Modified Mustangs & Fords
427ci Windsor Engine Comparisons - A Classical Crate
Scott Shafiroff Race Engines hits the market with three 427ci Windsor engines
SSRE offers a list of options for each package that allows the customer to buy something specific for his or her vehicle. Those options include front engine pulley systems from Billet Specialties or SFI-approved balancers for those who intend on using the engines at the dragstrip or other tracks that require SFI equipment. Also on the list of options are a variety of fuel delivery setups (electric and mechanical) and MSD 6-Series ignition systems.
The Classic starts with a sturdy foundation thanks to a Dart SHP block, which its two 427ci brothers rely on as well. SSRE enlarges the bores to 4.125 inches and then adds an Eagle 4340 steel crankshaft with a 4.00-inch stroke. A set of Eagle 4340 steel rods check in at 6.25 inches long and SSRE adds ARP bolts for added strength. The pistons are from Mahle and built to SSRE specs; compression ratio is listed as 10.25:1.
"We use as little compression as possible to achieve the horsepower goal," says Shafiroff. By keeping the compression ratio as low as possible and the camshaft as mild as possible, it allows SSRE to include a two-year warranty and customers donÆt have to worry about using high-octane fuel or constantly making valvetrain adjustments. Speaking of the camshaft, the specs are kept quiet, but it was revealed that the valve lift is less than 0.600-inch.
Topside, SSRE taps AFR for its 205cc cylinder heads, which come with a complete CNC-port job to help increase the flow. Normally, weÆd look at the valve size, 2.08/1.60 (intake/exhaust) and realize that the airflow is suitable for the power, but Shafiroff pointed out something else that is equally important to the combination.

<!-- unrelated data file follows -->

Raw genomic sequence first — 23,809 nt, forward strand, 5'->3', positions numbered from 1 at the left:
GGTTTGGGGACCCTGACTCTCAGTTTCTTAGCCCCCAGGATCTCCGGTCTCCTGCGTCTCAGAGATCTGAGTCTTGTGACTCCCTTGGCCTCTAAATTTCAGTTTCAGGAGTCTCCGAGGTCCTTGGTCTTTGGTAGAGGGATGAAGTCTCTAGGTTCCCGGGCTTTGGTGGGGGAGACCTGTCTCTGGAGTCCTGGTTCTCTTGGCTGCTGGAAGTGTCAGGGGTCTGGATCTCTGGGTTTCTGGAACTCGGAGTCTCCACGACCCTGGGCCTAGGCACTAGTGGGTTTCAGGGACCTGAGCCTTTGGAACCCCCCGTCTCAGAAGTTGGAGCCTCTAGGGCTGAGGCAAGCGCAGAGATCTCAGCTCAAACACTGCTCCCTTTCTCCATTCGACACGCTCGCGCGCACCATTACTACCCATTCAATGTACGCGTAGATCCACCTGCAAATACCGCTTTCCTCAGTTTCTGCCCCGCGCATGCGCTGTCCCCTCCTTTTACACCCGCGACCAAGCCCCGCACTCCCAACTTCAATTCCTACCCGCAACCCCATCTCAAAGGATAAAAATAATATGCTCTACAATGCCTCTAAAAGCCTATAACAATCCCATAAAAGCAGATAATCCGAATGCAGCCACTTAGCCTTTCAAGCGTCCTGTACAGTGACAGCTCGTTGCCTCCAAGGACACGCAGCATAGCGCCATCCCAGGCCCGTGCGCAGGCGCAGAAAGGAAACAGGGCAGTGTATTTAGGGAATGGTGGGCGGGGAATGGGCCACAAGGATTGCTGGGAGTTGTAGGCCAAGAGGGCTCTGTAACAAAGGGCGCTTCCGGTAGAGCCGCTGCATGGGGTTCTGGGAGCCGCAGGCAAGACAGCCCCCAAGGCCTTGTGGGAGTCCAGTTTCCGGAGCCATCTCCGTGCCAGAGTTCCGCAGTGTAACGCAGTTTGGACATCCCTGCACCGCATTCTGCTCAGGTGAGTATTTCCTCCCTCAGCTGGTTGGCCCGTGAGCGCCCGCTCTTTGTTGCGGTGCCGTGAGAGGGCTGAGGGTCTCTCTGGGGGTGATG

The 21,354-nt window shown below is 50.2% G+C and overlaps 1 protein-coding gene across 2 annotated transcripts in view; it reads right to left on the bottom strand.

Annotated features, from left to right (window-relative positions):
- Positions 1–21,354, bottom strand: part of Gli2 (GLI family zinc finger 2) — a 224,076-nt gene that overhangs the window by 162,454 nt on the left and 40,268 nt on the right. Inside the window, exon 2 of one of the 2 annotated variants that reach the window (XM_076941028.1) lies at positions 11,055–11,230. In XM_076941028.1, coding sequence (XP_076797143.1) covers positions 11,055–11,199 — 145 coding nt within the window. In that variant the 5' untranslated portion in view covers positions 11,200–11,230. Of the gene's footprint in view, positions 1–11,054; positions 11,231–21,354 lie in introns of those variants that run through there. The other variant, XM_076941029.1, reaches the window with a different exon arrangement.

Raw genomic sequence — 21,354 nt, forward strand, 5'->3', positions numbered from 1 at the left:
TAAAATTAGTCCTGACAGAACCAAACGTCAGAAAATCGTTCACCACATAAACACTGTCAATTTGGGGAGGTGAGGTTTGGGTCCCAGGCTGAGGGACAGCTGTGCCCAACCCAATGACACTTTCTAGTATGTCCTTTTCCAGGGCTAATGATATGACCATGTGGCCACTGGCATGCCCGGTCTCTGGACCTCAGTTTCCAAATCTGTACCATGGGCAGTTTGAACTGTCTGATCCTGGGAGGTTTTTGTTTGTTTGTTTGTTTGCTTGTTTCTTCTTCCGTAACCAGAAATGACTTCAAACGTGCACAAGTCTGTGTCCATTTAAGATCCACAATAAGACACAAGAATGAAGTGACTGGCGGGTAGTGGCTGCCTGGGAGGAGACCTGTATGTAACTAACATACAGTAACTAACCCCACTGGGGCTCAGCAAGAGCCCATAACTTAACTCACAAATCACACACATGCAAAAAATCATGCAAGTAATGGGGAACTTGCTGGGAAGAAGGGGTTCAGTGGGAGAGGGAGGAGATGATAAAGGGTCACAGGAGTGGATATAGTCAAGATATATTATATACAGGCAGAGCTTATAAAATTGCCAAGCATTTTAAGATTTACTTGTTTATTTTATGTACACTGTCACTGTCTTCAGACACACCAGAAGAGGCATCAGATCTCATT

"I like the 8mm valve size," he says and all AFR heads from SSRE feature 8mm-sized valves and upgraded conical/beehive-style valvesprings. According to Shafiroff, the combination of lightweight valves and springs makes for greater reliability and more rpm with the hydraulic roller camshaft. The cylinder heads flow copious amounts of air on the flow bench. The intake port moves 309 cfm at 0.600-inch lift. Moving to the exhaust side shows a max flow at 0.600-inch lift of 233 cfm. Those results were accomplished with a 4.125-inch bore (like the Ultra Street engines), 28-inches of water, and a 17?8-inch exhaust pipe.
An Edelbrock Victor Jr. intake manifold is bolted onto the AFR heads and the final top-end piece is a choice between two Quick Fuel Technology carburetors. The first choice is an 830-cfm carburetor with mechanical secondaries and electric choke, and the second is a 780-cfm unit with vacuum secondaries and electric choke. Shafiroff shares, "Both work great with this engine, but the 780 does get much better fuel mileage and is smoother."
Final dyno results showed a peak output of 566.5 hp, and the engine featured a broad curve as it held 566 hp from 5,700 rpm through its peak rpm of 6,000 rpm. Torque was equally impressive, as the stroked Windsor cranked out 588 lb-ft of torque at 4,500 rpm. The torque curve was also long and broad as it was consistently above 500 lb-ft from 3,000 rpm to 5,900 rpm. ThatÆs enough power to push a 3,500-pound vehicle solidly into the 10-second zoneùand be capable of driving home from the track while getting filled up at the local gas station.
"We use as little compression as possible to achieve the horsepower goal," says Shafiroff. By keeping the compression ratio as low as possible and the camshaft as mild as possible, it allows SSRE to include a two-year warranty and customers donÆt have to worry about using high-octane fuel or constantly making valvetrain adjustments.
Scott Shafiroff Race Engines
427ci Classic Engine Package